The COVID-19 pandemic has expedited a remote work culture that was already on its way. First came the novelty phase. For those who had never worked from home, they realized the many benefits: no commute time, less money spent on eating lunch out and, for many, heightened productivity without the distractions of the office.
However, more than six months into this unprecedented global pandemic, some workers are getting restless, unmotivated and disengaged. With little warning and an inability to put immediate plans and policies in place to help workers, some employers are having difficulty maintaining the motivation of their workers. In fact, despite a slight rise of overall engagement, nearly half (47%) of American employees currently do not feel engaged.
For sales teams selling in industries where money is already tight due to the pandemic, many have become frustrated and unmotivated with the slow economic recovery and thus low budgets from prospects and clients. How can leaders continue to motivate and retain their remote teams through the remainder of the year while managing budgetary restrictions?
Sales teams should look to data to optimize compensation and retain remote sales teams as the novelty of remote work wears off and employees become more disengaged. Let’s explore three ways that sales leaders can utilize data and analytics to stay afloat amid the crisis and keep teams motivated.
Analyze compensation effectiveness
While other programs that may typically take precedence are on hold, this climate serves as a perfect time for sales leaders to take pause and turn their attention to compensation. With the instability of the past few months, most organizations are looking for ways to become more efficient, and employees are looking for compensation benefits that keep them afloat while working from home. Sales leaders should consider consolidating compensation data and standardizing reporting to better understand the impact of their compensation strategies. This process allows teams to analyze compensation effectiveness so they know where there is value for their investment and where the team may be falling short.
For example, are there current benefits and perks that do not provide significant value to the employee, but are taking up budget that could be best used elsewhere? Perhaps the budget (or a portion of the budget) that is typically reserved for commuter benefits can be used temporarily to subsidize at-home internet costs for employees. This data analytics process will allow leaders to position the organization for future success and ensure top performers are receiving compensation that keeps them motivated.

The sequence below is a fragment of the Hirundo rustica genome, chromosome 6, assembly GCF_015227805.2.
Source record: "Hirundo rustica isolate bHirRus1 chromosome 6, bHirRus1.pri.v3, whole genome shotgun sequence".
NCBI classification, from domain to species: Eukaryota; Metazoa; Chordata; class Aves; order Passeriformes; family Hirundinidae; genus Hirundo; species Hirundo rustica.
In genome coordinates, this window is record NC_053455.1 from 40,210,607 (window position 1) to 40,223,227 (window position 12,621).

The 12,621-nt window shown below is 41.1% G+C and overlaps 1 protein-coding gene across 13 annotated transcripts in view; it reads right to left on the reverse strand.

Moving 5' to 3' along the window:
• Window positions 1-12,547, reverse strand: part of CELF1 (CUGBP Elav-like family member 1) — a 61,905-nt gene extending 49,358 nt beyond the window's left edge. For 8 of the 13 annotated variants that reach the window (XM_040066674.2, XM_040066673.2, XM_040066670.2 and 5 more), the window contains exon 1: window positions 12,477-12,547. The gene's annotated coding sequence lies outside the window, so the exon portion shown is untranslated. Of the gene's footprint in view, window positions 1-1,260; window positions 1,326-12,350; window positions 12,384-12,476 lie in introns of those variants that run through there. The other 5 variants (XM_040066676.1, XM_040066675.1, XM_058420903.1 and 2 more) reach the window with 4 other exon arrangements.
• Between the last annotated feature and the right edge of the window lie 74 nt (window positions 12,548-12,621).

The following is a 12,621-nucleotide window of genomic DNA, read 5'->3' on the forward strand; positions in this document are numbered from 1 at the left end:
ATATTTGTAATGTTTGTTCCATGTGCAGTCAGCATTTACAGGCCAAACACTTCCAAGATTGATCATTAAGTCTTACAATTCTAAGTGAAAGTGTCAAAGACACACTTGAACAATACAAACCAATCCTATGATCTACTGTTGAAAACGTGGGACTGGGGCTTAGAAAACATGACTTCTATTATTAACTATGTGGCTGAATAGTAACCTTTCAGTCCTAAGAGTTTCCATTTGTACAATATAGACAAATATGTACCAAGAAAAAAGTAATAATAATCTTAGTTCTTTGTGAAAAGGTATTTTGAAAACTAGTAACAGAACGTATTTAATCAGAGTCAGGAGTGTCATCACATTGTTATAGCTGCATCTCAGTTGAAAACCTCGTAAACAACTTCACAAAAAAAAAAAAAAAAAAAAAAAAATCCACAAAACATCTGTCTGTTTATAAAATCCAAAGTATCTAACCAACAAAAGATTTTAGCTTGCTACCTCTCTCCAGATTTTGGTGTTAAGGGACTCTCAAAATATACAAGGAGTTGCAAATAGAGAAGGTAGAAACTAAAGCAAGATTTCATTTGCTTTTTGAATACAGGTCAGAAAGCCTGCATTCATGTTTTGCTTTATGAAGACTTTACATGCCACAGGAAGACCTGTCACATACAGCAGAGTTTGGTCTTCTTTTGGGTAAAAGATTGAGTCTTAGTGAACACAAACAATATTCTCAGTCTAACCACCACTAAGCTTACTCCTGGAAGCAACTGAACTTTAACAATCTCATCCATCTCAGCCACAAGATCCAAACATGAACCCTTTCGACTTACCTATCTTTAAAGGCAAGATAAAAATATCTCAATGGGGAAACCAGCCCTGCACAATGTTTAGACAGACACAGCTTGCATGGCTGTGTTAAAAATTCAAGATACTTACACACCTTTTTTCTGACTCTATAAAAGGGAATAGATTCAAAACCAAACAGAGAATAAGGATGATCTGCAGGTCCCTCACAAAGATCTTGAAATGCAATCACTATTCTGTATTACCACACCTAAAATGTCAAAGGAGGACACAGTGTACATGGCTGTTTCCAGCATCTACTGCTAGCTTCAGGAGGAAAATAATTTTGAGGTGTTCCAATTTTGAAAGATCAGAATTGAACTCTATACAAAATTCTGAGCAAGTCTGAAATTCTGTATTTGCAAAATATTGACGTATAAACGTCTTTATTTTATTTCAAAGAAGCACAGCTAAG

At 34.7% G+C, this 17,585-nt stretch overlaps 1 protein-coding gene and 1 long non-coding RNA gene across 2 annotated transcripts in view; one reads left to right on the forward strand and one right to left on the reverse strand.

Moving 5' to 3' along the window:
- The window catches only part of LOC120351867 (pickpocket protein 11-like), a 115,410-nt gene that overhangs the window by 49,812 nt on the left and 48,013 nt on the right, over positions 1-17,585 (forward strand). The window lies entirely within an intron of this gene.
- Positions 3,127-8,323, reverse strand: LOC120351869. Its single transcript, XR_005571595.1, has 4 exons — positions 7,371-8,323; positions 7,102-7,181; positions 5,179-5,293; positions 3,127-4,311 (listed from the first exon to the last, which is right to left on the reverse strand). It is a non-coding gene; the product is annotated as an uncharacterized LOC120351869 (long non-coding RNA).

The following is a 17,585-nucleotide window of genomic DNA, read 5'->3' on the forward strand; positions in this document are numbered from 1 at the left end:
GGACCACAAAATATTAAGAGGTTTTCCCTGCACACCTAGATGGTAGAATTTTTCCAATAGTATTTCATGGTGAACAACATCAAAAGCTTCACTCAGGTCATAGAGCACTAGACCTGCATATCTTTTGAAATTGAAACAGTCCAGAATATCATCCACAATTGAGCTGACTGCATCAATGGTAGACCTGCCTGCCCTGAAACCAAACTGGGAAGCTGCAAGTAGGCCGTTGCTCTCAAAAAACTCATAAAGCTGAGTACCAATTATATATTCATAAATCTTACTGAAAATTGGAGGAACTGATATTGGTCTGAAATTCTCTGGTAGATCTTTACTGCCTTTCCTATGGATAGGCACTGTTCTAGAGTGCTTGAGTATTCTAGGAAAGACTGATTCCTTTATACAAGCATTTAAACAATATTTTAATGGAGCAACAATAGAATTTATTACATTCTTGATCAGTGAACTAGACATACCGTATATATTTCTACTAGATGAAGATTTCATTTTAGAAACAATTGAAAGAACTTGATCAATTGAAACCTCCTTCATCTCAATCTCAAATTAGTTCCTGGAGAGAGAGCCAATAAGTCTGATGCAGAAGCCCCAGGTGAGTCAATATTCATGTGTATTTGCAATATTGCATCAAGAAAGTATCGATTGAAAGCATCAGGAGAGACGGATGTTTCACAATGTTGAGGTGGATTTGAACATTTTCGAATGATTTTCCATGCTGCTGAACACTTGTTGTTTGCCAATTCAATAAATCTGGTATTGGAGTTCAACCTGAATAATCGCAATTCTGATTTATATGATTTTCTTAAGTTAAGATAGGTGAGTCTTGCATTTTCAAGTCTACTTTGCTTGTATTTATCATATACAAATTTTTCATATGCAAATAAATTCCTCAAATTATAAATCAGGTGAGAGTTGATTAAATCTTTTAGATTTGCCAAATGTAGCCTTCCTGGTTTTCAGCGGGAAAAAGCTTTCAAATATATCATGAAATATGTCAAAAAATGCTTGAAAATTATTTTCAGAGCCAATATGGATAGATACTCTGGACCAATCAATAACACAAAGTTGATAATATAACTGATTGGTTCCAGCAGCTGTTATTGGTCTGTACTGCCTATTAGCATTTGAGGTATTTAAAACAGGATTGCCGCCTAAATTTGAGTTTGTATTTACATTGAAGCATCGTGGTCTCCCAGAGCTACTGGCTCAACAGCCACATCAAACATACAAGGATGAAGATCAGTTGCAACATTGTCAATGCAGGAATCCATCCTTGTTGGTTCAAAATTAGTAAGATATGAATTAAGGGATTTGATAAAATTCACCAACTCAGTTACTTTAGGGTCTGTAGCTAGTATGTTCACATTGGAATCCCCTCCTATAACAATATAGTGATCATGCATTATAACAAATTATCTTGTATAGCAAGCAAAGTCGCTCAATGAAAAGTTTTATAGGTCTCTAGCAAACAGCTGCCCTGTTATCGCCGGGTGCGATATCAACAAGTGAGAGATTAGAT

Set the Right Pay Scales
Employees are motivated when they feel valued by the company, and part of feeling valued in our current climate stems from pay equality. Although companies may be looking to cut budgets where possible, it’s equally important to consider employee happiness and engagement when rethinking compensation strategies. When creating new compensation models, use data to leverage market benchmarks and analyze teams’ pay scales for internal fairness and competitiveness. To promote trust through transparency, companies can use benchmark data to demonstrate how employees’ individual compensation aligns with the market.
For a commission-based job, defined compensation is particularly important as unclear commission structures can cause employees to feel undervalued when they don’t understand the basis of their pay. Consider creating a document that outlines commission and bonus structures so employees are clear on how their organization allocates compensation and they have no question they’re equally valued.
Identify At-Risk Employees
In this volatile economy, despite fears of being furloughed or laid off, employees are still at risk of becoming disengaged and unmotivated, especially as the pandemic drags on and many continue to feel a lack of connection with their companies.
Vismay Gada is head of North America and Global Financial Services at beqom, a global provider of compensation management software.